DLI Investigation and Enforcement Authority

In addition the enforcement referenced above, the new law grants broad authority to the DLI to come into a workplace to review documents and conduct a nearly unfettered investigation into potential violations of Chapters 177, 181, 181A, or 184 of the Minnesota Statutes. The commissioner has the ability to enter a workplace “without unreasonable delay” to inspect an employer, and to investigate facts, conditions, practices, or matters pertaining to the commissioner’s jurisdiction. The commissioner has broad authority to issue subpoenas, collect evidence, interview witnesses, including, in private, non-management employees regarding the matter under investigation. While the Federal Department of Labor has long taken the position that they are able to take in private interviews of employees, this is a newly granted right at the state level.

Not only will the DLI have greater authority to investigate, but this law also provides the resources to do so. $3.1 million dollars in new funding over the next two years will be devoted to additional enforcement of state wage and hour laws. Wage and hour laws cannot be taken lightly.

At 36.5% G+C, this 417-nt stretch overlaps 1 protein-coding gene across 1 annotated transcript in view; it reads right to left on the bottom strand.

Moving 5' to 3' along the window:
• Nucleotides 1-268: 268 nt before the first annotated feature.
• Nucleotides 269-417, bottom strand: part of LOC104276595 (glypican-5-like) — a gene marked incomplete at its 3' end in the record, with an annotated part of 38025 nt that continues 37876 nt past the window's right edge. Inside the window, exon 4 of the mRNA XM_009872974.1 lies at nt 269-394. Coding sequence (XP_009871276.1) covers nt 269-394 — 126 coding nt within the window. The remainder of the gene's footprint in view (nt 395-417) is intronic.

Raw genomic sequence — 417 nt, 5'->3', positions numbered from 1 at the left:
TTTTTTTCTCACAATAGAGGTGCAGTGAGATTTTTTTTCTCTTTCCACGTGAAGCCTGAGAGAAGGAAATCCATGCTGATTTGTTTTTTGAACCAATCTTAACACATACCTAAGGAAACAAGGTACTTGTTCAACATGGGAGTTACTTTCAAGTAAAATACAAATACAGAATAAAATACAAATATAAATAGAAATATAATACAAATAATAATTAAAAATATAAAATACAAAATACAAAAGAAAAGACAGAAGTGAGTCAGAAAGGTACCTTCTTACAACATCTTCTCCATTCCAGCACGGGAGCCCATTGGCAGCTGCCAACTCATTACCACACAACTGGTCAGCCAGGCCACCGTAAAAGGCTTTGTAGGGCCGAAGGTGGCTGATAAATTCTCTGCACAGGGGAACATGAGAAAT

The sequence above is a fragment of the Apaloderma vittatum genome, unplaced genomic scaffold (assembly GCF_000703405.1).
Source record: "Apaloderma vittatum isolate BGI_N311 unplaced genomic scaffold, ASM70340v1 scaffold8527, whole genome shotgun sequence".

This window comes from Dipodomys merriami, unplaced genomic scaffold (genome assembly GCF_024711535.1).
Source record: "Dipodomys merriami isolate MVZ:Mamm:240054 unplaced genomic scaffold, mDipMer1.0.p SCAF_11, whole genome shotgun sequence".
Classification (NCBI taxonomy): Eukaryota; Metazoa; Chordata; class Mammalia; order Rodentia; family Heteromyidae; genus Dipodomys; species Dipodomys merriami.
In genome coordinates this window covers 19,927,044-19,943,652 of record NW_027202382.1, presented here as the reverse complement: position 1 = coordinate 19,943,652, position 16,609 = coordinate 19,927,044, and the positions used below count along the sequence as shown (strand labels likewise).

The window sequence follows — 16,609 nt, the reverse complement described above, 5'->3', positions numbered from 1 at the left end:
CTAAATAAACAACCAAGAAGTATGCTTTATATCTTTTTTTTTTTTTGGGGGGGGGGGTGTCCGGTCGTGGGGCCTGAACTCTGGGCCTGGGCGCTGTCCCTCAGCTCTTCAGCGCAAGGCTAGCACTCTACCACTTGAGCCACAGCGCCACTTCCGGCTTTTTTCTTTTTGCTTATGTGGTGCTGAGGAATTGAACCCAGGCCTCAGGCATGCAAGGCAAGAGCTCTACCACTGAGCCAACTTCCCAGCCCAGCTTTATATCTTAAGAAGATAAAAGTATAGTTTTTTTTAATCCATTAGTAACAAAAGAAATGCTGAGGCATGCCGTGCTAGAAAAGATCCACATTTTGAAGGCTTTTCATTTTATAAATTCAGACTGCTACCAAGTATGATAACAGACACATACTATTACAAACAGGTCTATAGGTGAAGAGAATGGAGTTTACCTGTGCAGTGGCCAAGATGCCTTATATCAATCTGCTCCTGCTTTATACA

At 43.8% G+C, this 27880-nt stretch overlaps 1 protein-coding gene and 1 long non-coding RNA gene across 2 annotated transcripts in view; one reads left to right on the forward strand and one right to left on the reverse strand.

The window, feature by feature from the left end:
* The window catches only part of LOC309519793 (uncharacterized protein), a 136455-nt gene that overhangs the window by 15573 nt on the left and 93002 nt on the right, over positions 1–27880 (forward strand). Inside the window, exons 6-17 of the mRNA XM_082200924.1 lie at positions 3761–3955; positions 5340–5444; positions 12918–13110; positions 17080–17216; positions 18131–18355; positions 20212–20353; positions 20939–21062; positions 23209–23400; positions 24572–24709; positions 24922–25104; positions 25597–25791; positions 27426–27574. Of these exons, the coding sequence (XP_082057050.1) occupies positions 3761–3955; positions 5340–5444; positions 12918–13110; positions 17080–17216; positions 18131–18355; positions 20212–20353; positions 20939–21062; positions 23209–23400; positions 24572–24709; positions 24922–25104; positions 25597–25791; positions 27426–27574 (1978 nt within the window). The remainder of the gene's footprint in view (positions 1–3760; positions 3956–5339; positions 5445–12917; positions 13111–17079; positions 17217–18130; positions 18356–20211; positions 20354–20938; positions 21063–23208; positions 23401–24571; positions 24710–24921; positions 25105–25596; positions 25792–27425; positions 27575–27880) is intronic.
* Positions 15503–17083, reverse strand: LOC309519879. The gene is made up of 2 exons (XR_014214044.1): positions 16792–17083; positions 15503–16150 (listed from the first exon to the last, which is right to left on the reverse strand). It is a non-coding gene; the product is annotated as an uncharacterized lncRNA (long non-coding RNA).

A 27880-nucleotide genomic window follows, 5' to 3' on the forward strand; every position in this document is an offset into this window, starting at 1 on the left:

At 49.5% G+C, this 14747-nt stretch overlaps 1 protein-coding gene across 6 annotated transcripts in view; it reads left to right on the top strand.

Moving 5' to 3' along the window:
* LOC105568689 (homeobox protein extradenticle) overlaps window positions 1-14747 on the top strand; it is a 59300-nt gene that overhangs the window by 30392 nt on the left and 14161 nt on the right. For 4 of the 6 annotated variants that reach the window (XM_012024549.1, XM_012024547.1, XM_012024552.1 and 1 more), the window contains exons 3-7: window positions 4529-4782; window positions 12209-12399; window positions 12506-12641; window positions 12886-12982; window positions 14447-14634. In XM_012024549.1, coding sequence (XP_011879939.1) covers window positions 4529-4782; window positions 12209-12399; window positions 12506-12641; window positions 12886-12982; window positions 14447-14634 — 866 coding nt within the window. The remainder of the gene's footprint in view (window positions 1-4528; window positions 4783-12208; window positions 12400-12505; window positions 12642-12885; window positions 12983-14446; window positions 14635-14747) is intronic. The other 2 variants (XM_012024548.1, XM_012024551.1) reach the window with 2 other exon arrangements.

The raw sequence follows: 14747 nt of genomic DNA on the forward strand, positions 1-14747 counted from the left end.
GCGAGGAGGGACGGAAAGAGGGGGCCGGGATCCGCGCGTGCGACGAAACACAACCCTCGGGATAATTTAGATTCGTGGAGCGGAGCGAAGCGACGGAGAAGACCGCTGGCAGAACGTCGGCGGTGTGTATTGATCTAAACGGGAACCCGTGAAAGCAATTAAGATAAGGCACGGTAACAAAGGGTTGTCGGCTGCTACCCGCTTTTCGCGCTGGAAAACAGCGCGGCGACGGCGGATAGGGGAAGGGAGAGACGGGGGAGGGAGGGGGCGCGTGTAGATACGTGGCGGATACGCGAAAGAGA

Criminal Penalties for Intentional Wage Theft

In addition to expanding civil enforcement and penalties, the new legislation also criminalizes intentional “wage theft” which can be a felony charge with punishment of up to twenty years’ incarceration a fine of up to $100,000 for any “wage theft” in excess of $35,000.

The crime of “wage theft” occurs when an employer, with intent to defraud:

  • Fails to pay an employee all wages, salary, gratuities, earnings or commissions at the employee’s rate or rates of pay or at the rate or rates required by law, whichever is greater.
  • Directly or indirectly causes any employee to give a receipt for wages for a greater amount than that actually paid to the employee for services rendered.
  • Directly or indirectly demands or receives from any employee any rebate or refund from the wages owed the employee under contract of employment with the employer.